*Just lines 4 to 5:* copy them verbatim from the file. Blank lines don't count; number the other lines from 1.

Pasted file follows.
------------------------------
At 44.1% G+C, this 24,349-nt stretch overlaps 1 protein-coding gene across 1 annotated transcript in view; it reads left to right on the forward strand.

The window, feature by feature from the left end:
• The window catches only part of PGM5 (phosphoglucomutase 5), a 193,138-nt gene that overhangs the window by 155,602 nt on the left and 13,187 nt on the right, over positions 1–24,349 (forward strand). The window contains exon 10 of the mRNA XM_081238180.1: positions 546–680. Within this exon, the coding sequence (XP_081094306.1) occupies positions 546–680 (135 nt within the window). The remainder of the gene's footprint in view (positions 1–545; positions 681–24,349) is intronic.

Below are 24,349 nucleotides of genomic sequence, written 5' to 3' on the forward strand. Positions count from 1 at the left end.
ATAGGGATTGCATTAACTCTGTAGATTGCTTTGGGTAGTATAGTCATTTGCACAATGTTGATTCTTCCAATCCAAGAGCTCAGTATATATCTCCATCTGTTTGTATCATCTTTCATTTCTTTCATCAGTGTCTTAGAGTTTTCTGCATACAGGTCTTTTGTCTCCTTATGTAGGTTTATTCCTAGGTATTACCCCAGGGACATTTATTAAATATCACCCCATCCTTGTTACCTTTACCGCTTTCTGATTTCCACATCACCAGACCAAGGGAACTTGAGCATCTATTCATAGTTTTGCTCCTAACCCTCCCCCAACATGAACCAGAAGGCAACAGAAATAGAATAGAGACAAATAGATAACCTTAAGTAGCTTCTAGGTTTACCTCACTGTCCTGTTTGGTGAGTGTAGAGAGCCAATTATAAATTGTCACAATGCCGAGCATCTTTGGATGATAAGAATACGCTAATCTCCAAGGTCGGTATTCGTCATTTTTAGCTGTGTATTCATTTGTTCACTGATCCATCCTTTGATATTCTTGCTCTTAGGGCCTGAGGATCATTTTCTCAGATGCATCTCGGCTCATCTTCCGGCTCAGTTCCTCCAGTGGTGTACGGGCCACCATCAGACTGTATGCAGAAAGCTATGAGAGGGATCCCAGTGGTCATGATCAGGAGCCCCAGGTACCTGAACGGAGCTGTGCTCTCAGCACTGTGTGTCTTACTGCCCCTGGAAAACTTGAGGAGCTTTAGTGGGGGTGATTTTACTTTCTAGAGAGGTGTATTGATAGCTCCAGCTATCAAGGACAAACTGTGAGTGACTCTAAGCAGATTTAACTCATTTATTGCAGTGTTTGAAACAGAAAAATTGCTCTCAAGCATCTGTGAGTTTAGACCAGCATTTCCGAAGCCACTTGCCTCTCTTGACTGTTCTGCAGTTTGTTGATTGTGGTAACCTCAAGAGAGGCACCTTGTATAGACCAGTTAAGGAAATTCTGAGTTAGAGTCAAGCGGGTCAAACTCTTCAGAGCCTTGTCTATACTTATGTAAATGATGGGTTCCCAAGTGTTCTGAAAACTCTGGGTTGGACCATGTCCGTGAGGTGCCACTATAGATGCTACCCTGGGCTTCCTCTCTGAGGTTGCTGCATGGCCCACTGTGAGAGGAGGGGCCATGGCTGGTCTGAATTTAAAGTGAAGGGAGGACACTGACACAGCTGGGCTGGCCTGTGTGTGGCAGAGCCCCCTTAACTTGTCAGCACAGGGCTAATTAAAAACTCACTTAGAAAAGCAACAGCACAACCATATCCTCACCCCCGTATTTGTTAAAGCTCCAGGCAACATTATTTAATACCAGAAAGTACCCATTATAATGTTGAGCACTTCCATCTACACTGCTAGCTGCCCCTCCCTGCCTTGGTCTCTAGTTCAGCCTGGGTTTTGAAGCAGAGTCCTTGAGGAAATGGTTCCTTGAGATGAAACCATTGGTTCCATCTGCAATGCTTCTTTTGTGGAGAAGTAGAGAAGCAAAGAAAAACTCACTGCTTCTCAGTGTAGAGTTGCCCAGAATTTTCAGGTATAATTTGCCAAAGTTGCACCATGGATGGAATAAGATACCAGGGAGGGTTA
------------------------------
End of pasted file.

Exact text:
Below are 24,349 nucleotides of genomic sequence, written 5' to 3' on the forward strand. Positions count from 1 at the left end.
ATAGGGATTGCATTAACTCTGTAGATTGCTTTGGGTAGTATAGTCATTTGCACAATGTTGATTCTTCCAATCCAAGAGCTCAGTATATATCTCCATCTGTTTGTATCATCTTTCATTTCTTTCATCAGTGTCTTAGAGTTTTCTGCATACAGGTCTTTTGTCTCCTTATGTAGGTTTATTCCTAGGTATTACCCCAGGGACATTTATTAAATATCACCCCATCCTTGTTACCTTTACCGCTTTCTGATTTCCACATCACCAGACCAAGGGAACTTGAGCATCTATTCATAGTTTTGCTCCTAACCCTCCCCCAACATGAACCAGAAGGCAACAGAAATAGAATAGAGACAAATAGATAACCTTAAGTAGCTTCTAGGTTTACCTCACTGTCCTGTTTGGTGAGTGTAGAGAGCCAATTATAAATTGTCACAATGCCGAGCATCTTTGGATGATAAGAATACGCTAATCTCCAAGGTCGGTATTCGTCATTTTTAGCTGTGTATTCATTTGTTCACTGATCCATCCTTTGATATTCTTGCTCTTAGGGCCTGAGGATCATTTTCTCAGATGCATCTCGGCTCATCTTCCGGCTCAGTTCCTCCAGTGGTGTACGGGCCACCATCAGACTGTATGCAGAAAGCTATGAGAGGGATCCCAGTGGTCATGATCAGGAGCCCCAGGTACCTGAACGGAGCTGTGCTCTCAGCACTGTGTGTCTTACTGCCCCTGGAAAACTTGAGGAGCTTTAGTGGGGGTGATTTTACTTTCTAGAGAGGTGTATTGATAGCTCCAGCTATCAAGGACAAACTGTGAGTGACTCTAAGCAGATTTAACTCATTTATTGCAGTGTTTGAAACAGAAAAATTGCTCTCAAGCATCTGTGAGTTTAGACCAGCATTTCCGAAGCCACTTGCCTCTCTTGACTGTTCTGCAGTTTGTTGATTGTGGTAACCTCAAGAGAGGCACCTTGTATAGACCAGTTAAGGAAATTCTGAGTTAGAGTCAAGCGGGTCAAACTCTTCAGAGCCTTGTCTATACTTATGTAAATGATGGGTTCCCAAGTGTTCTGAAAACTCTGGGTTGGACCATGTCCGTGAGGTGCCACTATAGATGCTACCCTGGGCTTCCTCTCTGAGGTTGCTGCATGGCCCACTGTGAGAGGAGGGGCCATGGCTGGTCTGAATTTAAAGTGAAGGGAGGACACTGACACAGCTGGGCTGGCCTGTGTGTGGCAGAGCCCCCTTAACTTGTCAGCACAGGGCTAATTAAAAACTCACTTAGAAAAGCAACAGCACAACCATATCCTCACCCCCGTATTTGTTAAAGCTCCAGGCAACATTATTTAATACCAGAAAGTACCCATTATAATGTTGAGCACTTCCATCTACACTGCTAGCTGCCCCTCCCTGCCTTGGTCTCTAGTTCAGCCTGGGTTTTGAAGCAGAGTCCTTGAGGAAATGGTTCCTTGAGATGAAACCATTGGTTCCATCTGCAATGCTTCTTTTGTGGAGAAGTAGAGAAGCAAAGAAAAACTCACTGCTTCTCAGTGTAGAGTTGCCCAGAATTTTCAGGTATAATTTGCCAAAGTTGCACCATGGATGGAATAAGATACCAGGGAGGGTTA